Watch Prince Rip One of the Greatest Guitar Solos in Music History During This All-Star Rendition Of "While My Guitar Gently Weeps"

Prince performs at the The 19th Annual Rock and Roll Hall of Fame Induction Ceremony in 2004
Prince pulls out all the stops at the 19th Annual Rock & Roll Hall of Fame Induction Ceremony in 2004 (Image credit: KMazur/WireImage)

With 1984’s Purple Rain (opens in new tab), Prince gave his fans a hint of the shape of things to come. The influence of Jimi Hendrix was writ large everywhere you looked, but never more so than on the title track.

While there was never any doubt about His Purpleness’s killer chops, Purple Rain was the record that really secured his reputation as one of the greats.

One year later, Prince nailed his colors to the psychedelic mast with Around the World in a Day (opens in new tab).

But while the music embraced the style, no one would ever mistake the record as the work of anyone other than Prince.

Prince 'Purple Rain' artwork. Released in 1984, 'Purple Rain' is Prince's sizth studio album

Released in 1984, Purple Rain (opens in new tab) is Prince's sixth studio album (Image credit: Warner Bros.)

“Paisley Park” was the best example of his signature groove-based vibe married to a spacey retro feel, while “Raspberry Beret” captured the flavor of the Small Faces’ “Itchycoo Park.”

Fans and critics were initially wrong-footed by his deep-dive into ’60s sensibilities, but Prince clearly relished employing a much more rock-focused approach that let him showcase some of his greatest soloing, particularly on “Temptation.”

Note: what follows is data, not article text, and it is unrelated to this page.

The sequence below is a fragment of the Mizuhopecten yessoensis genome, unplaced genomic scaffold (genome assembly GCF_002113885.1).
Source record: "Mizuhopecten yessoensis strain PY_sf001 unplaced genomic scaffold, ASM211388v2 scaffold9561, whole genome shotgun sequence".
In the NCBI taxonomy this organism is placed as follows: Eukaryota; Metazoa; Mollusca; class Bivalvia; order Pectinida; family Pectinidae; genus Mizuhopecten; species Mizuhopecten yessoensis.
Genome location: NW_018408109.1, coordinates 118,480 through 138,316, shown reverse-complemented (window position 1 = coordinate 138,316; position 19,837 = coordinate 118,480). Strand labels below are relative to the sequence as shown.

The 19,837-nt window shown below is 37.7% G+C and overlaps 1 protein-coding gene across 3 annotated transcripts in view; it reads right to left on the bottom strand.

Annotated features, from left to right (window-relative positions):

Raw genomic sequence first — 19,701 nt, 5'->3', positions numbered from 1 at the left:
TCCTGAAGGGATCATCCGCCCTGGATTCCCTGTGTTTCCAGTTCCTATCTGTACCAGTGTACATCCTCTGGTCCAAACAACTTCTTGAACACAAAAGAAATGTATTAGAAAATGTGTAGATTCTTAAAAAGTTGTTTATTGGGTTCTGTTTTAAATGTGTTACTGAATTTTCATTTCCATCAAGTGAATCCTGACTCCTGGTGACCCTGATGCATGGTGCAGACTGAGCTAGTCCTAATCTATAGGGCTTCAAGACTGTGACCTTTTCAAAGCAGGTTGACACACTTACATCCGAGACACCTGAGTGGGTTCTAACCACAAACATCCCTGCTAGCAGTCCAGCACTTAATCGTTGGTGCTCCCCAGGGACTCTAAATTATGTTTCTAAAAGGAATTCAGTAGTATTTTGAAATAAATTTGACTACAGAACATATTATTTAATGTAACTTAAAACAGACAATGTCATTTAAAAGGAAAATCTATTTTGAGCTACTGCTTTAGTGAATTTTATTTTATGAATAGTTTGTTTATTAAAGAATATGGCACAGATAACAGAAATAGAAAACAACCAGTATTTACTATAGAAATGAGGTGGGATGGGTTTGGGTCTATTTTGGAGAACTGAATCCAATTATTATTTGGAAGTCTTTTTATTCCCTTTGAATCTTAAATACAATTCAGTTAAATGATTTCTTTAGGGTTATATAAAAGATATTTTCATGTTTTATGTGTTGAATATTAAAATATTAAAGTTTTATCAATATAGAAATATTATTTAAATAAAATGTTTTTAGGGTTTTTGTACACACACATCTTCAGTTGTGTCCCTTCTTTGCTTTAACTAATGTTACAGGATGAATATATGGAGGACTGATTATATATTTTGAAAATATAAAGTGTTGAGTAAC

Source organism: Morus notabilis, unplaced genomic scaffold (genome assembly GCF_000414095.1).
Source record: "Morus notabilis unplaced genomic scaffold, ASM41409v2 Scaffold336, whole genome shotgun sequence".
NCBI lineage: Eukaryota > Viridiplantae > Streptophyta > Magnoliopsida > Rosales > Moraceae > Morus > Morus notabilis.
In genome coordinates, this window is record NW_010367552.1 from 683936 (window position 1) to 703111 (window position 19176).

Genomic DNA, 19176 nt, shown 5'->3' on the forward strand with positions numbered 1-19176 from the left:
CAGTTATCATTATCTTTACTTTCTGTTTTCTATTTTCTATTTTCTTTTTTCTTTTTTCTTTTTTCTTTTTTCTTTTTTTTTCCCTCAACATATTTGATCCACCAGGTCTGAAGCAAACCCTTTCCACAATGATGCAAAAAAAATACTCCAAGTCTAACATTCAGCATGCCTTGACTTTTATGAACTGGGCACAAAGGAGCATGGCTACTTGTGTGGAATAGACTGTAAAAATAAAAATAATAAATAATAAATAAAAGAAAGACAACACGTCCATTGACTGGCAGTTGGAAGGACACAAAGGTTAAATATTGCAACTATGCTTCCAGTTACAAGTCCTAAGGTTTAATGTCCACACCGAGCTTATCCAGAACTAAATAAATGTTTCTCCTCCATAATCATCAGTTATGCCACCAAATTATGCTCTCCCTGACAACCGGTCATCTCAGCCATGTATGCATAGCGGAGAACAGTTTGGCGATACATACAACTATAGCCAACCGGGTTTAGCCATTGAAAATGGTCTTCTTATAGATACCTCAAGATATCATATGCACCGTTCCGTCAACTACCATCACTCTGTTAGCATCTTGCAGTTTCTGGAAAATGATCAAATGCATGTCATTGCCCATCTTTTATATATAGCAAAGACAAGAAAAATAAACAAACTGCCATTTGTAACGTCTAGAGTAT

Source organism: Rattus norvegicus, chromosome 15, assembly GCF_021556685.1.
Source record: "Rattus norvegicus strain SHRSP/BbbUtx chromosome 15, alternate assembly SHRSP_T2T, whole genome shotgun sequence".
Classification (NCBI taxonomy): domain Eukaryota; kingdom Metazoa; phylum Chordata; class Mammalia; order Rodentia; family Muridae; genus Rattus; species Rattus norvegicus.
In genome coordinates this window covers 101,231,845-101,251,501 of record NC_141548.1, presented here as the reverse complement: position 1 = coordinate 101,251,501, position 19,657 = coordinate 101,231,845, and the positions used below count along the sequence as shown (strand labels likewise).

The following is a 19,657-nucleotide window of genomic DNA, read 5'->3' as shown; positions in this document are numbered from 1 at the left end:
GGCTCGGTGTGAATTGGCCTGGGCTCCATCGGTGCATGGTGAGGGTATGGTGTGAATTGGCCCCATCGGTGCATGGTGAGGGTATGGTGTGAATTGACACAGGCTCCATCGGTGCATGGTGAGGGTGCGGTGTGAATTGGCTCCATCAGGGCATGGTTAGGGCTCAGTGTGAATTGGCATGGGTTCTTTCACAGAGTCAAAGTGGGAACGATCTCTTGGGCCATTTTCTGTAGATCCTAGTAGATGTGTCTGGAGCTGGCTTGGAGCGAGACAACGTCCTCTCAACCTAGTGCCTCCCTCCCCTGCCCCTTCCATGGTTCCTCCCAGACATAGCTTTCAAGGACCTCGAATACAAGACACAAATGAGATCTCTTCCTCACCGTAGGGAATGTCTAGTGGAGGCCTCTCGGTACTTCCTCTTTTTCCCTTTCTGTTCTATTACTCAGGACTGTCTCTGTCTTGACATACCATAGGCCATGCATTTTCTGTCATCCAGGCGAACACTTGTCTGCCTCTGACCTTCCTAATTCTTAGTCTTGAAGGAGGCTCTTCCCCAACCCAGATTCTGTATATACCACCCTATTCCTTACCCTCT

Although he moved away from the more obviously retro approach, Sign o’ the Times (opens in new tab) had a couple of tracks that continued his dabblings, particularly “Starfish and Coffee” and “The Cross.”

Released in 1987, Sign o' the Times is Prince's ninth studio album

Released in 1987, Sign o' the Times (opens in new tab) is Prince's ninth studio album (Image credit: Paisley Park/Warner Bros.)

"Prince was a great guitarist and he was a showman,” ex-New Power Generation guitarist Mike Scott told Guitar Player.

“He knew how to bring a crowd to their knees – so I would color outside the lines. I would take solos that had more theory behind them as opposed to just doing crazy pentatonic stuff like he’d been doing forever.”

Last year, the Rock and Roll Hall of Fame (opens in new tab) released a remastered edit of Prince’s jaw-dropping "While My Guitar Gently Weeps” performance.

Alongside Tom Petty, Jeff Lynne, Steve Winwood and Dhani Harrison, Prince steals the show at the 2004 Induction Ceremony with his typically dazzling display of fretboard finesse.

Browse the Prince catalog here (opens in new tab).

Mark McStea

Mark is a freelance writer with particular expertise in the fields of ‘70s glam, punk, rockabilly and classic ‘50s rock and roll. He sings and plays guitar in his own musical project, Star Studded Sham, which has been described as sounding like the hits of T. Rex and Slade as played by Johnny Thunders. He had several indie hits with his band, Private Sector and has worked with a host of UK punk luminaries. Mark also presents themed radio shows for Generating Steam Heat. He has just completed his first novel, The Bulletproof Truth, and is currently working on the sequel.